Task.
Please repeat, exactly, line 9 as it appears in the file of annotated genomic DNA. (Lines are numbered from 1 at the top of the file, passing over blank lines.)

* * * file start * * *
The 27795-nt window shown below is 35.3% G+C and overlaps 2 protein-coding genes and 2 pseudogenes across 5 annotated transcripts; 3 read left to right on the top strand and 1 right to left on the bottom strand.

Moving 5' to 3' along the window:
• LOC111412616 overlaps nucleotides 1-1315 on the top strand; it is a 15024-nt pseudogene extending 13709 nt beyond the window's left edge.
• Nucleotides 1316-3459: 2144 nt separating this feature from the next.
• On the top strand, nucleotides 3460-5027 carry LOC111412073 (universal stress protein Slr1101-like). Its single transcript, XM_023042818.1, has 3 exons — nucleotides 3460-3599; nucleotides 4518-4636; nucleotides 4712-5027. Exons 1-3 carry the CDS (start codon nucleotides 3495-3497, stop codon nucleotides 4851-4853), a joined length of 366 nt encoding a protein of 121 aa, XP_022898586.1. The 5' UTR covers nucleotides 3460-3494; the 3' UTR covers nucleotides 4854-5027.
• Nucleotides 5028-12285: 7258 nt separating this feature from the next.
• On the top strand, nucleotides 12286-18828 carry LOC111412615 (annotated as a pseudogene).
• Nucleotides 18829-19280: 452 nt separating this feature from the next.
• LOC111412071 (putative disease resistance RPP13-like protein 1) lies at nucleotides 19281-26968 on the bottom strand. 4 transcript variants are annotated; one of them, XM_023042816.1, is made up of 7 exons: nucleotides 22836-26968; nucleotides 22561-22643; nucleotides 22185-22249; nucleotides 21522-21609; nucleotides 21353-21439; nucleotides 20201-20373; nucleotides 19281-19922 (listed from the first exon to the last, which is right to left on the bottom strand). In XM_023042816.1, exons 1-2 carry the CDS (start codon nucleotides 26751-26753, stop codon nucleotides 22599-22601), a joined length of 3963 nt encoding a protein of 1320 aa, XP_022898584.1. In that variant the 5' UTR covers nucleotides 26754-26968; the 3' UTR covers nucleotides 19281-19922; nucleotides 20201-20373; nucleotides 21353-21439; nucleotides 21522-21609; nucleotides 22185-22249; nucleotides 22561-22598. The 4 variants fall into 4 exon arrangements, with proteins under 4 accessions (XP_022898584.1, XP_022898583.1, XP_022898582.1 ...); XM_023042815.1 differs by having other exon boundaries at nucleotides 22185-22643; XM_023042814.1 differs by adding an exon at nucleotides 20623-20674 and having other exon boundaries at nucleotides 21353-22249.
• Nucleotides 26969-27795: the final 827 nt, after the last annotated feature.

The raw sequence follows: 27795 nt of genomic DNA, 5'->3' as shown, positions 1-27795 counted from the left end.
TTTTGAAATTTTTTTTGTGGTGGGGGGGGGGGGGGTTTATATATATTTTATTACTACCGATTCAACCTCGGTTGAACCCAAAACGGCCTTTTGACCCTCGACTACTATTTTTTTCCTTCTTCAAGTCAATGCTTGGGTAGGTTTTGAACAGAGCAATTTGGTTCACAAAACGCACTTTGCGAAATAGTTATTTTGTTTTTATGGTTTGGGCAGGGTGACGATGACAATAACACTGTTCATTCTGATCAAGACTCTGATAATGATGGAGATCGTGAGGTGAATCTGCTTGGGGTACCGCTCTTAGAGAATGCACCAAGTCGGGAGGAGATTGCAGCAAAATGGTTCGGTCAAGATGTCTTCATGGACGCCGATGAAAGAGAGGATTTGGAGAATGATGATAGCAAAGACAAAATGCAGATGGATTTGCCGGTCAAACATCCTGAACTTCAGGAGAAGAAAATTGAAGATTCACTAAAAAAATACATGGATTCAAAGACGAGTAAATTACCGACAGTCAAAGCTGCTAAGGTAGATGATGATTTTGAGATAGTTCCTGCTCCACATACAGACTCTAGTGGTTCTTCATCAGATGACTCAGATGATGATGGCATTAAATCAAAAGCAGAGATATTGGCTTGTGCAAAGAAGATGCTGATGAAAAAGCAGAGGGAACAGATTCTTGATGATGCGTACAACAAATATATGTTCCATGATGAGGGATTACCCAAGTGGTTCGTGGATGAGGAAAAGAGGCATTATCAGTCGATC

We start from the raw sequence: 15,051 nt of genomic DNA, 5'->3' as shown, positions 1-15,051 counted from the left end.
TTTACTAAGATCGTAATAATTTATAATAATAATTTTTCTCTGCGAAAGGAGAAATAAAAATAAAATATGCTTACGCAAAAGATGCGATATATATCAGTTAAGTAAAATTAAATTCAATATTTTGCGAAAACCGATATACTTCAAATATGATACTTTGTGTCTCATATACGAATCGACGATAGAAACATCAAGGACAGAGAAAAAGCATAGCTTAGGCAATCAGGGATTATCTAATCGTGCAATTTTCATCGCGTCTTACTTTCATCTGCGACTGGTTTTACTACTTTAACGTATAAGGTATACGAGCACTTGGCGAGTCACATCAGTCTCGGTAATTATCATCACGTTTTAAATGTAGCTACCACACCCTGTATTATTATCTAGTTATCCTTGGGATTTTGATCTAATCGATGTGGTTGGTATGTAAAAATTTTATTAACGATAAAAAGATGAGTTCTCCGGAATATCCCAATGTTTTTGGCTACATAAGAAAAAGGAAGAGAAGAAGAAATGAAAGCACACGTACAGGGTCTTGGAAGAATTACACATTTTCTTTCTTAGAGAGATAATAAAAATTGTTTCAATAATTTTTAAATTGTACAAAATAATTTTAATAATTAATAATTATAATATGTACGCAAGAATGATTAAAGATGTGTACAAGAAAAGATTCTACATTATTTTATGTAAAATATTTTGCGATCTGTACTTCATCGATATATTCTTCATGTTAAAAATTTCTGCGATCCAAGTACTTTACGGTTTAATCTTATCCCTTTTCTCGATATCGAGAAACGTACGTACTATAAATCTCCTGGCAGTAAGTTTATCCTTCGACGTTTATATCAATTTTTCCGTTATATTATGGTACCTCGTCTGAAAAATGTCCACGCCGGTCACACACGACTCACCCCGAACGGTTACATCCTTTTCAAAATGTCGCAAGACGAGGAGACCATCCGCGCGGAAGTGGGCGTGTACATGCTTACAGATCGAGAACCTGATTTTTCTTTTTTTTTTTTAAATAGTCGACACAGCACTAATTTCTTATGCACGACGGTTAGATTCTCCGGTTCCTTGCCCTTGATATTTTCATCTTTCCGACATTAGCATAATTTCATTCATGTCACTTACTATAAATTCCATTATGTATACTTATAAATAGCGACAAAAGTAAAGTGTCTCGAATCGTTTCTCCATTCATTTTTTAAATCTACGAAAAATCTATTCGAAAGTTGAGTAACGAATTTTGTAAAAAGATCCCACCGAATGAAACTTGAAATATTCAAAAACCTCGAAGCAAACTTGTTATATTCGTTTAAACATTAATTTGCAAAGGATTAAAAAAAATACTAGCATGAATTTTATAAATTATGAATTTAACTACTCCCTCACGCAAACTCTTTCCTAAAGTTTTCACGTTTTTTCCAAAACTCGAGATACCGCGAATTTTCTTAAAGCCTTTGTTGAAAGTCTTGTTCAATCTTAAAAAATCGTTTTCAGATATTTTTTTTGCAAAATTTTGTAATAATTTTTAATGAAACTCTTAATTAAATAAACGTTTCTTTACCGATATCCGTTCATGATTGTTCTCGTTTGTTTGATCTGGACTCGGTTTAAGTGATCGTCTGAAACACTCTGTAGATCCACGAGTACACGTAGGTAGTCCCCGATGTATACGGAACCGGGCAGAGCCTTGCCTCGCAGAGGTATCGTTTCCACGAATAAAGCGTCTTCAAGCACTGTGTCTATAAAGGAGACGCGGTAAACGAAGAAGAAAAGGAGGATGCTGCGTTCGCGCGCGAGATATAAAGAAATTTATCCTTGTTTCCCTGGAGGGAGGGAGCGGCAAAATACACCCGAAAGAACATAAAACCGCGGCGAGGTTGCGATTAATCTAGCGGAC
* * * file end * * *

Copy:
• LOC111412071 (putative disease resistance RPP13-like protein 1) lies at nucleotides 19281-26968 on the bottom strand. 4 transcript variants are annotated; one of them, XM_023042816.1, is made up of 7 exons: nucleotides 22836-26968; nucleotides 22561-22643; nucleotides 22185-22249; nucleotides 21522-21609; nucleotides 21353-21439; nucleotides 20201-20373; nucleotides 19281-19922 (listed from the first exon to the last, which is right to left on the bottom strand). In XM_023042816.1, exons 1-2 carry the CDS (start codon nucleotides 26751-26753, stop codon nucleotides 22599-22601), a joined length of 3963 nt encoding a protein of 1320 aa, XP_022898584.1. In that variant the 5' UTR covers nucleotides 26754-26968; the 3' UTR covers nucleotides 19281-19922; nucleotides 20201-20373; nucleotides 21353-21439; nucleotides 21522-21609; nucleotides 22185-22249; nucleotides 22561-22598. The 4 variants fall into 4 exon arrangements, with proteins under 4 accessions (XP_022898584.1, XP_022898583.1, XP_022898582.1 ...); XM_023042815.1 differs by having other exon boundaries at nucleotides 22185-22643; XM_023042814.1 differs by adding an exon at nucleotides 20623-20674 and having other exon boundaries at nucleotides 21353-22249.